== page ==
Iraqi Woman Speaks: An Alternative Narrative of War in Riverbend’s Baghdad Burning

Publication Information

Journal Title: Asian Journal of Multidisciplinary Research & Review
Author(s): Anisa Fathima
Published On: 06/03/2023
Volume: 4
Issue: 1
First Page: 69
Last Page: 81
ISSN: 2582-8088
Publisher: The Law Brigade Publisher


Cite this Article

Anisa Fathima, Iraqi Woman Speaks: An Alternative Narrative of War in Riverbend’s Baghdad Burning, Volume 4 Issue 1, Asian Journal of Multidisciplinary Research & Review, 69-81, Published on 06/03/2023, Available at


The US-led invasion into Iraq in 2003 triggered an endless war that unleashed new cycles of violence and left the region devastated. Following the 9/11 attacks on the US soil, the West conjured up an image of Iraq as a nerve centre of terrorism. In the months preceding the invasion, the dominant narrative that revolved around the War on Terror sought to project Iraq as a nation that needed to be “liberated” and “civilised” by the West. Iraqi women were particularly (mis)represented as oppressed victims of an abusive patriarchal system, devoid of agency and freedom. Voices emerging from Iraq in the subsequent years have countered this portrayal of their country. This paper explores the myriad ways in which Baghdad Burning by Iraqi blogger Riverbend challenges the dominant narrative of the US-led invasion and in the process, constructs an alternative narrative as a civilian who witnessed and suffered the impact of war from close quarters. As an Iraqi, Muslim woman who speaks her mind, she subverts the gendered liberation discourse of the war and argues that women’s freedom in fact plummeted with the radicalisation of the public space enforced by Iran-inspired Shia political parties in the new US-backed post-war regime. Her account of the invasion goes beyond the usual rhetoric of statistics and policies, and offers an insight into what the occupation and the ensuing violence meant to ordinary Iraqis. In doing so, she shatters the myth of Iraq and gives an insider’s perspective of the country whose modern establishments and secular ethos were destroyed by the invasion.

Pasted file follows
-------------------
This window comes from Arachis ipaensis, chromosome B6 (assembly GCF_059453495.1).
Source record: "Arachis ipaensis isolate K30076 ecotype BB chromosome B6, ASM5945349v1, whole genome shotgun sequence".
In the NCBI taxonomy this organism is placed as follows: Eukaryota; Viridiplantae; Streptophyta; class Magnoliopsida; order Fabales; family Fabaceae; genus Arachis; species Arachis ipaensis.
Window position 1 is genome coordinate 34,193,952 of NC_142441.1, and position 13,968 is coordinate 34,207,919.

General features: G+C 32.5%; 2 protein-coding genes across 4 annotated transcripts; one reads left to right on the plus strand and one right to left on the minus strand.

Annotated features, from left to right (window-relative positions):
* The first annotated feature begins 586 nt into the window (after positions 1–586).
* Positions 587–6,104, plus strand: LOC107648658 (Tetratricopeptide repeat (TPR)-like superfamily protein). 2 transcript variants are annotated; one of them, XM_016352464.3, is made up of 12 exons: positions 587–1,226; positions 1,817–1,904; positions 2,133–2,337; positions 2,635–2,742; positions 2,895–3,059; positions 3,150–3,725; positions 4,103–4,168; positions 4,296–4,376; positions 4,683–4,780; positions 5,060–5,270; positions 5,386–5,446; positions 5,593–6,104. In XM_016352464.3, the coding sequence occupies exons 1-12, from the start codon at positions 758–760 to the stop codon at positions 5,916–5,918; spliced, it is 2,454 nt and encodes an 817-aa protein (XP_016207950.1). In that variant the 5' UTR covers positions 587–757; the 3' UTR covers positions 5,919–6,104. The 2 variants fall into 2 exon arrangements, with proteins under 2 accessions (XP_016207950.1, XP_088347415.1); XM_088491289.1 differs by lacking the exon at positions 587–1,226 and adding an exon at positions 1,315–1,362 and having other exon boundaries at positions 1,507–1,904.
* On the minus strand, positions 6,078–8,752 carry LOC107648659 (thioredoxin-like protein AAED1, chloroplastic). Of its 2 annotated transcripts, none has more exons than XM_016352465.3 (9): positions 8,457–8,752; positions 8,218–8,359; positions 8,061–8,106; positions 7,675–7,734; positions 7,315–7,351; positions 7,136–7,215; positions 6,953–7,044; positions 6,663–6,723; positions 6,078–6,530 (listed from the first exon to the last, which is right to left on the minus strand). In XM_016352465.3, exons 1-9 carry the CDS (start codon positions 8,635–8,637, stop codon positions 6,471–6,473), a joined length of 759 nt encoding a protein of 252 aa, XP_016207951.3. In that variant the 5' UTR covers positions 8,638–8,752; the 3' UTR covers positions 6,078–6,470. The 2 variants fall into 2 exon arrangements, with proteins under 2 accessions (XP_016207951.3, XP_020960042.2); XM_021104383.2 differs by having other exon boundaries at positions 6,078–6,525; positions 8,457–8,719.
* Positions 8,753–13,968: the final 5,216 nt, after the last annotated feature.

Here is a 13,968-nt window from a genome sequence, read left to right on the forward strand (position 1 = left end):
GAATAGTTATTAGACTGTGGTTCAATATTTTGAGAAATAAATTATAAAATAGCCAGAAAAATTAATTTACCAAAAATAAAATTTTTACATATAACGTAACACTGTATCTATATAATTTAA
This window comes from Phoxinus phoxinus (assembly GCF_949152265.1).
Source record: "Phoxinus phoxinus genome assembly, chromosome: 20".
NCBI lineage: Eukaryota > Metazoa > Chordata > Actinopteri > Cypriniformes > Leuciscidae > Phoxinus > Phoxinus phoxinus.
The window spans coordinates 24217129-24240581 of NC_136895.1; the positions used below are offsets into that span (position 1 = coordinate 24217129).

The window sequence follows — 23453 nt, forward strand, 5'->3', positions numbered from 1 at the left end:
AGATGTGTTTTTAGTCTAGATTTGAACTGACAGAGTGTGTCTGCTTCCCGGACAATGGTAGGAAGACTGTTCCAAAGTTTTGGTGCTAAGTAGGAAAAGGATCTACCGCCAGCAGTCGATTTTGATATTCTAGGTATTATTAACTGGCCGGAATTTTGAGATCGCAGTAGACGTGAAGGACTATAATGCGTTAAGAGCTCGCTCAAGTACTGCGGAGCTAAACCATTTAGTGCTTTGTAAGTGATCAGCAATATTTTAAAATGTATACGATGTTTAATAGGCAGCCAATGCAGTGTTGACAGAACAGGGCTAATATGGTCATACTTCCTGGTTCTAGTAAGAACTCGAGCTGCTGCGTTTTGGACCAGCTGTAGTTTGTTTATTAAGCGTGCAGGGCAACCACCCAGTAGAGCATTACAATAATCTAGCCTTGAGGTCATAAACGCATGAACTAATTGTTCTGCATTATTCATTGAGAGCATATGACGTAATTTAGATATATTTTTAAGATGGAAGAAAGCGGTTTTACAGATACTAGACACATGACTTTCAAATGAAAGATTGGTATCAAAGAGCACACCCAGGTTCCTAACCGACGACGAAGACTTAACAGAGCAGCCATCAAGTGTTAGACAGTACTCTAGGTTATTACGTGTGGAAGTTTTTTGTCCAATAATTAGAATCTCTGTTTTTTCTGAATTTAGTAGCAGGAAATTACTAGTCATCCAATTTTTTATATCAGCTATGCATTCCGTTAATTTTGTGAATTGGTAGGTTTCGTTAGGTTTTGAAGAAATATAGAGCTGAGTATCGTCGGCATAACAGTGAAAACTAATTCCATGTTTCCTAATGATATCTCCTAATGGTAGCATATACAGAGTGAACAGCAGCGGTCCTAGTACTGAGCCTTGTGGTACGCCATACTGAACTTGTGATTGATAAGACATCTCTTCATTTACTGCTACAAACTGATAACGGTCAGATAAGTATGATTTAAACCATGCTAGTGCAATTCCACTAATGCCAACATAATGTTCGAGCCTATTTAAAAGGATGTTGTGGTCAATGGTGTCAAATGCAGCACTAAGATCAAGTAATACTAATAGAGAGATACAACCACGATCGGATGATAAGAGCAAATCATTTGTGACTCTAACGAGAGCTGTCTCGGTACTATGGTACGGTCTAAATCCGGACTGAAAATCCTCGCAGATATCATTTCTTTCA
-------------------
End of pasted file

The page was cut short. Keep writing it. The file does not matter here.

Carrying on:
Keywords: Iraq, War on Terror, 9/11, September 11, Women’s Studies, Alternative Narrative, US Invasion

Share this research

Latest Publications

Scroll to Top